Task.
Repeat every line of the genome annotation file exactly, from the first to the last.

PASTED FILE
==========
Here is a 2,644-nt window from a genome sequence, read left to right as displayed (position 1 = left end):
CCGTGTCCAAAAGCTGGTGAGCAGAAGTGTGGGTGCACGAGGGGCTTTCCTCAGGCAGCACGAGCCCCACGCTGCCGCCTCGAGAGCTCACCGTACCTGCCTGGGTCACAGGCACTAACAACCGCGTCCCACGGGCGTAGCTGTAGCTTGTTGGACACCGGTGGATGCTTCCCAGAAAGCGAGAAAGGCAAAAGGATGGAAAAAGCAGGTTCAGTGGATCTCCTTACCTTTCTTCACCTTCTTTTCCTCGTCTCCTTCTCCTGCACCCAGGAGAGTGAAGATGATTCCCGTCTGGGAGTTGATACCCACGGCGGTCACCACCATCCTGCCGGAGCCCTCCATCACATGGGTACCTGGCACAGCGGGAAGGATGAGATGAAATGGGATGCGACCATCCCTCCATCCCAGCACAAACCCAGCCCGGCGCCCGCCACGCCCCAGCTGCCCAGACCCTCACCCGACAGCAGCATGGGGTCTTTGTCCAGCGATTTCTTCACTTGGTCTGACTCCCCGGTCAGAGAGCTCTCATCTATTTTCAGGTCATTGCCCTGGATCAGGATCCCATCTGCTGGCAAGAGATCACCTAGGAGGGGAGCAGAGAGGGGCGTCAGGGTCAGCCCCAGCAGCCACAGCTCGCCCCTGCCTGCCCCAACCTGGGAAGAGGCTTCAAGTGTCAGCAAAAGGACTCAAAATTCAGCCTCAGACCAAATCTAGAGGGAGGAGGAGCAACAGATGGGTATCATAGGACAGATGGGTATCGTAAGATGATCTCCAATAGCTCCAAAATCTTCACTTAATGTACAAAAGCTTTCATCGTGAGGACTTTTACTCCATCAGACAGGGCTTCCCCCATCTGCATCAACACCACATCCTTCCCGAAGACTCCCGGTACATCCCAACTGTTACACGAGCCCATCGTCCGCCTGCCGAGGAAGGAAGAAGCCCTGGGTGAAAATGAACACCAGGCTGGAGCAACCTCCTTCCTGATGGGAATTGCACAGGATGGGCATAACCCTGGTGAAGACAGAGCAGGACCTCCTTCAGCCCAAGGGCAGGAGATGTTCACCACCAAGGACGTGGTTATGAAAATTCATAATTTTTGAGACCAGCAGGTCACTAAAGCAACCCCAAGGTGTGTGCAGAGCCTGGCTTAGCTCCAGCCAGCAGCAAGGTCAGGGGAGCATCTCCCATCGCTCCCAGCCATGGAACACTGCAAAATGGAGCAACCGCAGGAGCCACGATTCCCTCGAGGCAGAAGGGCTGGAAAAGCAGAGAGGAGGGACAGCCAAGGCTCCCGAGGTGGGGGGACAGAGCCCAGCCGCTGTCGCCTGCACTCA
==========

Here is a 2,644-nt window from a genome sequence, read left to right as displayed (position 1 = left end):
CCGTGTCCAAAAGCTGGTGAGCAGAAGTGTGGGTGCACGAGGGGCTTTCCTCAGGCAGCACGAGCCCCACGCTGCCGCCTCGAGAGCTCACCGTACCTGCCTGGGTCACAGGCACTAACAACCGCGTCCCACGGGCGTAGCTGTAGCTTGTTGGACACCGGTGGATGCTTCCCAGAAAGCGAGAAAGGCAAAAGGATGGAAAAAGCAGGTTCAGTGGATCTCCTTACCTTTCTTCACCTTCTTTTCCTCGTCTCCTTCTCCTGCACCCAGGAGAGTGAAGATGATTCCCGTCTGGGAGTTGATACCCACGGCGGTCACCACCATCCTGCCGGAGCCCTCCATCACATGGGTACCTGGCACAGCGGGAAGGATGAGATGAAATGGGATGCGACCATCCCTCCATCCCAGCACAAACCCAGCCCGGCGCCCGCCACGCCCCAGCTGCCCAGACCCTCACCCGACAGCAGCATGGGGTCTTTGTCCAGCGATTTCTTCACTTGGTCTGACTCCCCGGTCAGAGAGCTCTCATCTATTTTCAGGTCATTGCCCTGGATCAGGATCCCATCTGCTGGCAAGAGATCACCTAGGAGGGGAGCAGAGAGGGGCGTCAGGGTCAGCCCCAGCAGCCACAGCTCGCCCCTGCCTGCCCCAACCTGGGAAGAGGCTTCAAGTGTCAGCAAAAGGACTCAAAATTCAGCCTCAGACCAAATCTAGAGGGAGGAGGAGCAACAGATGGGTATCATAGGACAGATGGGTATCGTAAGATGATCTCCAATAGCTCCAAAATCTTCACTTAATGTACAAAAGCTTTCATCGTGAGGACTTTTACTCCATCAGACAGGGCTTCCCCCATCTGCATCAACACCACATCCTTCCCGAAGACTCCCGGTACATCCCAACTGTTACACGAGCCCATCGTCCGCCTGCCGAGGAAGGAAGAAGCCCTGGGTGAAAATGAACACCAGGCTGGAGCAACCTCCTTCCTGATGGGAATTGCACAGGATGGGCATAACCCTGGTGAAGACAGAGCAGGACCTCCTTCAGCCCAAGGGCAGGAGATGTTCACCACCAAGGACGTGGTTATGAAAATTCATAATTTTTGAGACCAGCAGGTCACTAAAGCAACCCCAAGGTGTGTGCAGAGCCTGGCTTAGCTCCAGCCAGCAGCAAGGTCAGGGGAGCATCTCCCATCGCTCCCAGCCATGGAACACTGCAAAATGGAGCAACCGCAGGAGCCACGATTCCCTCGAGGCAGAAGGGCTGGAAAAGCAGAGAGGAGGGACAGCCAAGGCTCCCGAGGTGGGGGGACAGAGCCCAGCCGCTGTCGCCTGCACTCA